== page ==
Preppers called 'crazy' now expect to sell out their West Virginia survivalist compound

People referred to these “doomsday preppers” as crazy, now the Chief Operations Officer of a survivalist compound in West Virginia tells FOX 5 they are expecting to sell-out in membership by the end of next month. 

The compound is called Fortitude Ranch, a some 100-acre compound tucked away in the foothills of the Shenandoah Mountains. The property also backs up the George Washington National Forest, which we are told does not have a public access point. 

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“From its conception, that’s its very purpose. It goes along with our motto – Prepare for the worst. Enjoy the present,” said COO and Operations Manager, Steven Rene. 

For safety reasons, Rene asked we not say where exactly they are located, or say how many members they can hold. He did, however, show is inside some of the shelters, where FOX 5 found several tucked-away beds and spaces you wouldn’t immediately recognize are there. 

The compound serves as a bed and breakfast for members on off-season. Should they have to activate the site, they are prepared to close-off to the public with armed look-outs. 

The compound is one of two already operating: West Virginia and Denver. There are plans to build in at least five other states. 

Rene tells FOX 5 the West Virginia location was created about seven years ago by a military veteran who studied at Harvard. They have been preparing for a crisis situation: whether that be a civil war or a devastating pandemic.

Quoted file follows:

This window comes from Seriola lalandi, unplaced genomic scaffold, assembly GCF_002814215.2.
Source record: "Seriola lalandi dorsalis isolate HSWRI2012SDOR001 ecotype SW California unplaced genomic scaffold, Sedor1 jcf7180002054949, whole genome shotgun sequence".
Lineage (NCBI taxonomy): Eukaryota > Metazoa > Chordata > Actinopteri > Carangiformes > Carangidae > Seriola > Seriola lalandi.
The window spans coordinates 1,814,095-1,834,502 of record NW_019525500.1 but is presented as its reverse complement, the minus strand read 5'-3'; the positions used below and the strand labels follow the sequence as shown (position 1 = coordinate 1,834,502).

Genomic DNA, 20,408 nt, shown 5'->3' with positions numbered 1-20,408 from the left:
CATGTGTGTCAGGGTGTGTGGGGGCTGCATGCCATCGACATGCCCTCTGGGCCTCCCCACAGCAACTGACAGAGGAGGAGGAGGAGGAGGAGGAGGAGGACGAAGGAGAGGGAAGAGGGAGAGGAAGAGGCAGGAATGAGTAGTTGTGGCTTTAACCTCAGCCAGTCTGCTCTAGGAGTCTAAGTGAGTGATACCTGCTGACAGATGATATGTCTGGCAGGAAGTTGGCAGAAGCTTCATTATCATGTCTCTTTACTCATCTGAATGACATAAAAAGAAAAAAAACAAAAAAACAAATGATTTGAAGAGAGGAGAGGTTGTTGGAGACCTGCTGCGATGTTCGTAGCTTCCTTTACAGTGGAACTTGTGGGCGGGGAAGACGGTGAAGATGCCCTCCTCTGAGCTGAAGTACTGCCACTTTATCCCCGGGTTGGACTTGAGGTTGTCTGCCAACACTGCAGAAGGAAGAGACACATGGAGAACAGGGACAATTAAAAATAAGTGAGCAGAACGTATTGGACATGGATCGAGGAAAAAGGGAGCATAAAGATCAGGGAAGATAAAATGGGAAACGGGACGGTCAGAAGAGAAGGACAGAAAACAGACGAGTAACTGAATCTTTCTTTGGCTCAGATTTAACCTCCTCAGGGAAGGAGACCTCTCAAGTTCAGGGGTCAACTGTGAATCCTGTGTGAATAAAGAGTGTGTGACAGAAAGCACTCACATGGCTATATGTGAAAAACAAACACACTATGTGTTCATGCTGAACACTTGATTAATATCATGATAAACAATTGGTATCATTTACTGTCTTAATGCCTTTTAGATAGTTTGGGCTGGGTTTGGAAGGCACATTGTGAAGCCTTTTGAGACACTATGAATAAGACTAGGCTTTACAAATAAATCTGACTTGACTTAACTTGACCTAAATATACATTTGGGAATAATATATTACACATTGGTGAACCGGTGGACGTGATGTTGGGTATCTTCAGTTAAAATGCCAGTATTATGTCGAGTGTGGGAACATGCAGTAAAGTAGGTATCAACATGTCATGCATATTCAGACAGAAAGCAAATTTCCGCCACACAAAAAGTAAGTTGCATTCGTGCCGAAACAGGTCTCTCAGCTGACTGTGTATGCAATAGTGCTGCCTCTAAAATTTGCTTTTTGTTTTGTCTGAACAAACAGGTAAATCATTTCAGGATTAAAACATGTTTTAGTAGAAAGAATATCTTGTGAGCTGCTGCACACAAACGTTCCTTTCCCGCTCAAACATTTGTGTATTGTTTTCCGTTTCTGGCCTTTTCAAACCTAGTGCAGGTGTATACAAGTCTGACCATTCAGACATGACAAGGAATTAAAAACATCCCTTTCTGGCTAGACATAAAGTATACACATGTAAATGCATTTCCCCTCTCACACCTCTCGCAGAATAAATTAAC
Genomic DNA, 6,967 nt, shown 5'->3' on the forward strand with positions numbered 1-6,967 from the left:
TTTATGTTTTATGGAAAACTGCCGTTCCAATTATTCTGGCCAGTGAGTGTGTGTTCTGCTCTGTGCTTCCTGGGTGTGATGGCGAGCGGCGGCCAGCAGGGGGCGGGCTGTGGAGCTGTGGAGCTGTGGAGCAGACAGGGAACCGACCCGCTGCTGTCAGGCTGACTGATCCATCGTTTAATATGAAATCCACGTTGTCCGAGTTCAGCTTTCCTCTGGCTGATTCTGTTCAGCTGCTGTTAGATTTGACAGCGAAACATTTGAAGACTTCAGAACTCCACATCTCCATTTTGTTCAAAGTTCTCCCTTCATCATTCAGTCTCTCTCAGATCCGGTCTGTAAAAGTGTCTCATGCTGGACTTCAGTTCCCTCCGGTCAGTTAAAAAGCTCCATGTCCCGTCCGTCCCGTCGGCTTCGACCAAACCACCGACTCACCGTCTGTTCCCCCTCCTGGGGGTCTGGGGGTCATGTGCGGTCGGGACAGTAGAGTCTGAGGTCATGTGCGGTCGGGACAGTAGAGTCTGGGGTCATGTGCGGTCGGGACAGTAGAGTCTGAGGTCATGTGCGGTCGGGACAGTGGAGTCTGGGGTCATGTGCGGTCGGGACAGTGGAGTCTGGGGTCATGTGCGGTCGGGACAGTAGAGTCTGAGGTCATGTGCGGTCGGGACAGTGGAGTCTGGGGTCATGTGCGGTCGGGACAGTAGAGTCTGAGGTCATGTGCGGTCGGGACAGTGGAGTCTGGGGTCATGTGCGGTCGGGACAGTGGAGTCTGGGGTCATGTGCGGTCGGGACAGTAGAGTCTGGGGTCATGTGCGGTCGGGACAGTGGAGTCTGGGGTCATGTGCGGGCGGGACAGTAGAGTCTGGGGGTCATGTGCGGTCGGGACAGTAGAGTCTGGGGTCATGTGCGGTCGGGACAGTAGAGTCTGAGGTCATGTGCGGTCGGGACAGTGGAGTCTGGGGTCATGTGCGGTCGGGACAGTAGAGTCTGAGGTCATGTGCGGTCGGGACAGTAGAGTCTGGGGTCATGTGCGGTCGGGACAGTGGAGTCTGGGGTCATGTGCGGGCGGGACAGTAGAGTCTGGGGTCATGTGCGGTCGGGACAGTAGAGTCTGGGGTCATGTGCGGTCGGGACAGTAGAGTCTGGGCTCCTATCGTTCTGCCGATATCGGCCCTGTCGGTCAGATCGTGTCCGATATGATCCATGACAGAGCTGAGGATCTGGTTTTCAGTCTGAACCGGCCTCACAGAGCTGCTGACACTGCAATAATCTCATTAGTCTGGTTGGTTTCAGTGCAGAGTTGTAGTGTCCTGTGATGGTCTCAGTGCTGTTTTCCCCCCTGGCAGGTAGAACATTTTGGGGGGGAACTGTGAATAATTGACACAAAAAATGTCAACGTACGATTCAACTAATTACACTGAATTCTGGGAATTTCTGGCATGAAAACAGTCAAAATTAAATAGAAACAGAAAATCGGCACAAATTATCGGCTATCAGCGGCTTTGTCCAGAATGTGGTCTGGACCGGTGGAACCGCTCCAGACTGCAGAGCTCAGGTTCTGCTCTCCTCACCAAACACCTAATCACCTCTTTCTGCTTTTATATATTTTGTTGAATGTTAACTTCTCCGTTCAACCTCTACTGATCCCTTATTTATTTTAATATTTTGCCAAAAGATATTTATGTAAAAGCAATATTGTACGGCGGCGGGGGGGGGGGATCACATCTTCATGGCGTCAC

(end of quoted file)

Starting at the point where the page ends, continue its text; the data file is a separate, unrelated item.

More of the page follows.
RELATED: Coronavirus concerns: 'Pandemic-proof' camp in West Virginia could house 500 people for 25 years

“If people don’t cooperate and it really starts to get out of hand because the economy tanks and everybody’s out of work and at one another’s throats, well that’s why a place like this exists. Where you can get away from that,” said Rene, who also has a military background and time spent in humanitarian work.

On-site, Rene showed FOX 5 spacious rooms and common areas. Then you have underground shelters. One, tucked away into a hill, can fit around 20 people. Rene says they have a 3-month supply of food for each member. There are solar panels, wells – it is supposed to outlast any emergency as a self-contained ecosystem. 

“…able to hunt, to fish. We have chickens we have goats. We actually have cattle on reserve for when we need them or milk to be able to use them to make jerky and have fresh meat,” Rene added.

While they are prepared for a worst-case scenario, Rene had a little bit of a different message for others as Coronavirus concerns grow: 

“The main thing that we want to get across is for people to think this thing through. You know, have a plan whether you’re a member of you’re not a member,” he said.

Membership is around $1000, per person, a year. Rene said the basic membership is already sold out.